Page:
Boaz as the guardian-redeemer ought to have married Ruth, but since he had not done this (we later find out that he did not do this because he was not Naomi’s nearest kinsman-redeemer), Naomi decides to take initiative by giving Ruth very specific instructions.
vs.3 – 4 contain very suspicious yet symbolic instructions.
- Wash and Anoint Thyself: Come washed (a sign of cleanliness and purity) and anointed (a sign of being sacred and set apart, being prepared). Matthew Henry’s Commentary notes that she was not to come painted like Jezebel or dressed in the attire of a harlot (with the intent to seduce).
- Go To The Threshing Floor: Like Eden, a place of harvest. The harvests were ended and they were winnowing – process of blowing air through the grain to remove chaff.
- Approach After Eating and Drinking: She could not announce herself until he was at rest, in good spirits. Remember Eve could not announce herself till Adam was put into a deep sleep (rest) after working in Eden. A further reason for this instruction by Naomi was to allow for privacy (there would be fewer people around Boaz) due to the intimate demand Ruth was about to make.
- Uncover His Feet: A reference to the law found in Deuteronomy 25:7–9. It was done to express her request that Boaz fully performs his duties as a guardian-redeemer through marriage. *Ruth 4:7 also explains why Naomi told Ruth to uncover Boaz’s feet and lie there.
- Lie Down: This was an act of submission in faith. Placing herself at his feet was an intimate move recognising Him as Lord and Master, like the Syrophoenician woman at the feet of Jesus.
It would appear that Naomi, fully aware of the law gave Ruth specific instructions on how to go about making this delicate request from Boaz. Although it was suspicious and risky, Naomi had no doubt that they were both of godly character and would do their best to remain honourable in their actions towards one other. Both of them were trustworthy enough for the plan at hand and would not take undue advantage of each other.
Note that Naomi would never have instructed Ruth to do anything evil because she obviously didn’t want to jeopardise the good favour they had found with Boaz. By law, Naomi likely assumed Ruth was Boaz’s wife because He was their closest kinsman and guardian-redeemer (she was likely unaware that there was a closer relative than Boaz as she had been away from home i.e. Israel, for a long time).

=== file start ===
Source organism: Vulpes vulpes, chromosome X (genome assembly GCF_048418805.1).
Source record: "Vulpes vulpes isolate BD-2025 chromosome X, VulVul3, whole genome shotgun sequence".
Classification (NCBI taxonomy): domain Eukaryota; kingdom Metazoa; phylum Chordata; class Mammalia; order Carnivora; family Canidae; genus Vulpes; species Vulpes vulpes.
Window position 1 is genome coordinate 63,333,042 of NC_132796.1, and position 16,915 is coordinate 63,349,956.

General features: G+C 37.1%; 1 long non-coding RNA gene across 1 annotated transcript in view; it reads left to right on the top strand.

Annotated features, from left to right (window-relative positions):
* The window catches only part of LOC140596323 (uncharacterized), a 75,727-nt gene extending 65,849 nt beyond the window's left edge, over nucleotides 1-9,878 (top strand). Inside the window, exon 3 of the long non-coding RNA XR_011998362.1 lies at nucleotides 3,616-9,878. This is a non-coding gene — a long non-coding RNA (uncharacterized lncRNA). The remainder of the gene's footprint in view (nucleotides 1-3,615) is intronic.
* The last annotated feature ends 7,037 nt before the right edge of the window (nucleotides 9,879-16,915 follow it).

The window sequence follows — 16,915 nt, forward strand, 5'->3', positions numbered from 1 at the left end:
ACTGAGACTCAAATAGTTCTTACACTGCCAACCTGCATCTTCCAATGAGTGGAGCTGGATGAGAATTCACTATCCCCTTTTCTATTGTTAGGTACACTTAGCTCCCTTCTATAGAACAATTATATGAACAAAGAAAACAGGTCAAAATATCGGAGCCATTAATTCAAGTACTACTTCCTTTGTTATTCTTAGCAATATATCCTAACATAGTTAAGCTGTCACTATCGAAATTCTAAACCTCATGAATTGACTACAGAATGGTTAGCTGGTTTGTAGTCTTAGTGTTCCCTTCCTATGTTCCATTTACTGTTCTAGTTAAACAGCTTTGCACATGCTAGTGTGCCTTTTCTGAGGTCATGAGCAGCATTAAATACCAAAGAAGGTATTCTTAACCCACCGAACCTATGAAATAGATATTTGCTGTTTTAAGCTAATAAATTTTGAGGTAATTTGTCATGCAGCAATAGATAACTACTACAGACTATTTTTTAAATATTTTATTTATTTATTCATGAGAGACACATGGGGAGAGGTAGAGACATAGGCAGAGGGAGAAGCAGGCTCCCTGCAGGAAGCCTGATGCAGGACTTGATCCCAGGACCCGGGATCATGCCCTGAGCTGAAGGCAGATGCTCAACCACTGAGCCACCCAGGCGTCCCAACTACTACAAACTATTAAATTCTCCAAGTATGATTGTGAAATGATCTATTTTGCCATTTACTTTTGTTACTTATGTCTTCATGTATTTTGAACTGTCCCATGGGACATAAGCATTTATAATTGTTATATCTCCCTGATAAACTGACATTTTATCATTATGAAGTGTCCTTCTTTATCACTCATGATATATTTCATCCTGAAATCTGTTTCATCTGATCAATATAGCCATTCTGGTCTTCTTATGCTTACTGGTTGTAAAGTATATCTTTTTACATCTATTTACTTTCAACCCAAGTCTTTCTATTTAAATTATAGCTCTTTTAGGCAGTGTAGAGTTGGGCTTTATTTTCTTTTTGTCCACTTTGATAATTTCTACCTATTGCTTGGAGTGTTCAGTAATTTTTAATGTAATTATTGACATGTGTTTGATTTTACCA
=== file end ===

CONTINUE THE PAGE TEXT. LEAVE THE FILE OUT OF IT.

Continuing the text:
The true meaning behind Ruth’s actions was as an example, for us to recognise that we must lay ourselves at the feet of our legal guardian-redeemer, to receive our next instructions (Acts 9:6). Ruth’s story is also a symbol of how we pass from one guardian (Naomi – a symbol of the law) to another (Boaz – a symbol of grace).
Ruth makes her request “spread the ‘corner’ of your garment over me” in vs.8 – 9. To spread the corner of your garment over a person was an act of covering or protection (such as gained through marriage in those days). With that statement alone, Boaz immediately understood Ruth’s request.
This statement also reveals an inference to “If I can but touch the hem of His garment” by the woman with the issue of blood in Luke. This woman also approached Jesus as quietly as Ruth did.
Their statements carry a similar desire, as they both wanted to be liberated from their ills – Ruth through marriage, while the woman with the issue of blood through healing. They both sought out their guardian-redeemer, in a place they shouldn’t be, risking everything for the sake of their freedom.
We see a further similarity in these two situations by way of the response these women received. Boaz and Jesus were both “startled” by the actions of these women and asked, “Who are you?”. Upon finding out who they were, they also both remarked “My Daughter” – again a remark to show that the substance of these women’s actions was honourable and pleasing in their sight.
In both instances, Jesus & Boaz were guardian-redeemers. If you are unfamiliar with the term, skip to the endnotes below to find out the meaning and importance of guardian redeemers.
vs. 10 – Boaz calls Ruth’s act one of kindness and remarks that she has done the right thing rather than chasing after “younger and richer men”. Boaz must have been quite older than she was (we can assume this from his wealth and influence at the town gate as an elder) but she still consulted her husband’s family in deciding her future (which is more evidence of her fierce loyalty to Naomi) rather than running off after her own fancies. So also, we must consult God in making our decisions rather than running after what we think is best for us.
As no precursor, forerunner or example of Christ is without weakness (else He would not be perfect) vs.12 reveals that Boaz was actually not the closest guardian-redeemer! Again, this is a fact Naomi was probably unaware of as she had been away for so long.
Jesus, on the other hand, is THE guardian-redeemer, not one of many options. He is the only way to the Father! Having put on flesh and taken upon himself our very nature, He became our closest kinsman – the flesh of our flesh and bone of our bone. He is the redeemer for all, no matter the earthly family they are from, they can be redeemed into God’s kingdom – the heavenly family!
Back to Boaz, his godly character is further revealed in vs.14 – 15: “No one must know”, he says this to protect her honour, to shield her from rumours that could destroy her reputation as a virtuous woman.
In the true fashion befitting of a man with the intent to marry, Boaz does not permit Ruth to leave without gifts for Naomi, her current guardian and mother-in-law (vs.17). This was likely a cultural sign of respect, and some would even call it a dowry!
However, you chose to see it, the gifts were a surety to Naomi that he had received Ruth’s request and would do his best to attend to it. Even in this day and age, it is expected to always come bearing gifts whenever you’re visiting the in-laws!